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‘It feels very political’: Principals sorry schools rushed to sign plan to tackle consent

“A better course of action would have been to have a continued dialogue about consent and sexual coercion, as well as sexual assault and abuse, violence against women, gendered stereotypes, sexualisation of girls and women, and so on.”

Ms Allum said parents were the primary educators of their children, and so needed to be involved in conversations about respect, consent and violence towards women.

SCEGGS Darlinghurst principal Jenny Allum

SCEGGS Darlinghurst principal Jenny AllumCredit:Louie Douvis

“Why was it important to sign something by yesterday afternoon, except that either the minister wanted it that way, or the [school] systems could look like they were doing something?” she said. “From what I can tell it’s relatively cosmetic. What practical solution does it offer?

“If you can’t name a practical solution, you’ve got to think it was political.”

Another principal, who did not want to be named, said the problem of sexual assault ran much deeper than students’ understanding of consent. “I don’t think [the statement] is the answer,” she said. “I don’t know how a statement of intent even begins to address it.”

Another said the document was “full of motherhood statements” but signing it did no harm and sent a positive message.

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Julie Townsend, from St Catherine’s School, said it was appropriate for schools to work together. “Parents’ organisations can similarly unite with a common intent,” she said. “Both the school sectors and parent organisations can work side by side.”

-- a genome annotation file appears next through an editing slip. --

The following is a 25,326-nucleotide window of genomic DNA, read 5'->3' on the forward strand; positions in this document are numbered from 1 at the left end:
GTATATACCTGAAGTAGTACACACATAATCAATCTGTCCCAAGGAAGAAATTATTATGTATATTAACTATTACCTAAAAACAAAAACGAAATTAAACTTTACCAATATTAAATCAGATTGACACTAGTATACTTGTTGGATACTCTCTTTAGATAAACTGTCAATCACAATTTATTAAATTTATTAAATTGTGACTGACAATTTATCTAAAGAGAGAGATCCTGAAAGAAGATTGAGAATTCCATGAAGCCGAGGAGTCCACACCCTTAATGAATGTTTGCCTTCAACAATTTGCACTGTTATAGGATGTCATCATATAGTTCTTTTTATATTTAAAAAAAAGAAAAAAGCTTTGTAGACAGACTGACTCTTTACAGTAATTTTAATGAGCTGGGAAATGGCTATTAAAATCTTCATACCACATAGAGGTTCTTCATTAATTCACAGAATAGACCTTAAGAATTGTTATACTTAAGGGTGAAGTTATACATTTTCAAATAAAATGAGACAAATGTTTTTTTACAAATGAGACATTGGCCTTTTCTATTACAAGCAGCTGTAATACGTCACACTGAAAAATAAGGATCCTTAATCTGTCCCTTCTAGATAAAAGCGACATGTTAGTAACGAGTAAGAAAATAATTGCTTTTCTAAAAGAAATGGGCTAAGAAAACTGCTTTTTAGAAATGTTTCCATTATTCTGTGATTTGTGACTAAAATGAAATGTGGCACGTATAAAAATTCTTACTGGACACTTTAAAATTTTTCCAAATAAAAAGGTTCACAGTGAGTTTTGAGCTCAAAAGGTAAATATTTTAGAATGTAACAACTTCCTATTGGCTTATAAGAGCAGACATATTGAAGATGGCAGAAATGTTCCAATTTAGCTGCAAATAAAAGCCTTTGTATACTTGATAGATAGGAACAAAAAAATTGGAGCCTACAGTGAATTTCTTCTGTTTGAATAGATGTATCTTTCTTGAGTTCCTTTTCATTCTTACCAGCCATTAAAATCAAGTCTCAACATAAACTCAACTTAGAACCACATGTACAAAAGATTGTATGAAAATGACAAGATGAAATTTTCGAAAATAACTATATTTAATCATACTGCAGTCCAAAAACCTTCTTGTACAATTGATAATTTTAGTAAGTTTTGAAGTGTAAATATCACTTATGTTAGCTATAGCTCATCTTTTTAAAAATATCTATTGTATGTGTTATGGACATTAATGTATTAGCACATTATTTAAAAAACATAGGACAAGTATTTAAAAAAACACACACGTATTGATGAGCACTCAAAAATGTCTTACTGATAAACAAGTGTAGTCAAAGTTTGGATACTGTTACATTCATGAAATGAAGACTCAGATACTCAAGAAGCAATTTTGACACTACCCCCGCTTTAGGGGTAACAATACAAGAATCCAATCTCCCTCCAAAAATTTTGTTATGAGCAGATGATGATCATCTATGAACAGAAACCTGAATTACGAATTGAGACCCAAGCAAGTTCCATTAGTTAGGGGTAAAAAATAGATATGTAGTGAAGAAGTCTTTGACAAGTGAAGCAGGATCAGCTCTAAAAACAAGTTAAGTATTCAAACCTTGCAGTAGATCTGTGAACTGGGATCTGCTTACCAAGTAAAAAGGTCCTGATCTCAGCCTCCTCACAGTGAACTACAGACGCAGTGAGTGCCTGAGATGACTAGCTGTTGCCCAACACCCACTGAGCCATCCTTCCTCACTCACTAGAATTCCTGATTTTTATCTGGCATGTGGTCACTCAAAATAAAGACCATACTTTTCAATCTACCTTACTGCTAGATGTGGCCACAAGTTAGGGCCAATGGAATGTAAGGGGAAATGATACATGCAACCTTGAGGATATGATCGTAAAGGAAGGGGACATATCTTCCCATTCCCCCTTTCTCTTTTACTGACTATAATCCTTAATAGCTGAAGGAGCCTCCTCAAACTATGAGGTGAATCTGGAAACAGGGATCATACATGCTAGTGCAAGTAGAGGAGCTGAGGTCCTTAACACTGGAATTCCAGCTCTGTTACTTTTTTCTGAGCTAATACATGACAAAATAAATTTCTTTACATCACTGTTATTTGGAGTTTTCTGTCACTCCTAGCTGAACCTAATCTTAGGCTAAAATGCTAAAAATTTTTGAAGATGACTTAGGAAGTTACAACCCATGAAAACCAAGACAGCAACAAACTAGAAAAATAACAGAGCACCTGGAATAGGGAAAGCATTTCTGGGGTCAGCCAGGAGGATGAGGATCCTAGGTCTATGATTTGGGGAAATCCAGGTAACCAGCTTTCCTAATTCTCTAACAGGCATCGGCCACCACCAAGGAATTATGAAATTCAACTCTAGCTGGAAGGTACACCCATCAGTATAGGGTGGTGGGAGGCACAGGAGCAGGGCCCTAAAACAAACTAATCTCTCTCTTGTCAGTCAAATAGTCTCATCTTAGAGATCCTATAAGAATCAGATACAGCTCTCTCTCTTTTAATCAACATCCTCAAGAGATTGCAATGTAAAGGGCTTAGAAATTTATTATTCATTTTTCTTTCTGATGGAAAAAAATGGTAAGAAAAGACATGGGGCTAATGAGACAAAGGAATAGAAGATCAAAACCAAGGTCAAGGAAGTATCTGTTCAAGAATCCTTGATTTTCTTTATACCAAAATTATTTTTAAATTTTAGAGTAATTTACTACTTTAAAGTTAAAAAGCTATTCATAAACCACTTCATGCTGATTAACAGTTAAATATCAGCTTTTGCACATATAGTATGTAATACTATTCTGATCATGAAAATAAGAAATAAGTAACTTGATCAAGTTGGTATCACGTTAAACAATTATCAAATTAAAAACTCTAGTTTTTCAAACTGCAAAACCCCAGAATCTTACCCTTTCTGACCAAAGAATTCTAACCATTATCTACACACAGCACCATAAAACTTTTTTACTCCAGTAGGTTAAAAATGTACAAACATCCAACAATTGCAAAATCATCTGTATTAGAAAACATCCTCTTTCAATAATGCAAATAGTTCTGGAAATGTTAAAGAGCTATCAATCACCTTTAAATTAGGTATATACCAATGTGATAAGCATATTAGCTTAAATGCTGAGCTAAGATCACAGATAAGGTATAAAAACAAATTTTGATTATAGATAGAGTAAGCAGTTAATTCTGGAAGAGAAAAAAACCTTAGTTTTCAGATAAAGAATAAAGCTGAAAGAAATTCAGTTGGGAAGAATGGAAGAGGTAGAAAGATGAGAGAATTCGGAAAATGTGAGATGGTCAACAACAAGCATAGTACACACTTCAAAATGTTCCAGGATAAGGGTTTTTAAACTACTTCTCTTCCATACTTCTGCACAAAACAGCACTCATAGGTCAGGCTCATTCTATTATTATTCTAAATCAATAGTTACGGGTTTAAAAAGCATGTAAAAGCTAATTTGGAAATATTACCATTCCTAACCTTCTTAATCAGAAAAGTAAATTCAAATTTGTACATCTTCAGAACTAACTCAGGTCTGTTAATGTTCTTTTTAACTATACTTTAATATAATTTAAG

Other principals, who also did not want to be named, said they would have preferred to wait for guidance from the Australian Human Rights Commission, which consulted with the sector at a roundtable on Friday.

They believe that a firm set of guidelines or recommendations from the commission, which has also helped the university sector and defence force, would be the most likely avenue to create lasting and meaningful change.

The AISNSW board voted to sign the statement after discussing it on Thursday night, AIS chief executive Geoff Newcombe said. “The board noted that this should be seen as a first step in dealing with what is a whole-of-society issue,” he said.

“The association also is currently in discussions with the NSW Parents Council so that we can recognise the critical role that parents will play in trying to resolve this problem.”

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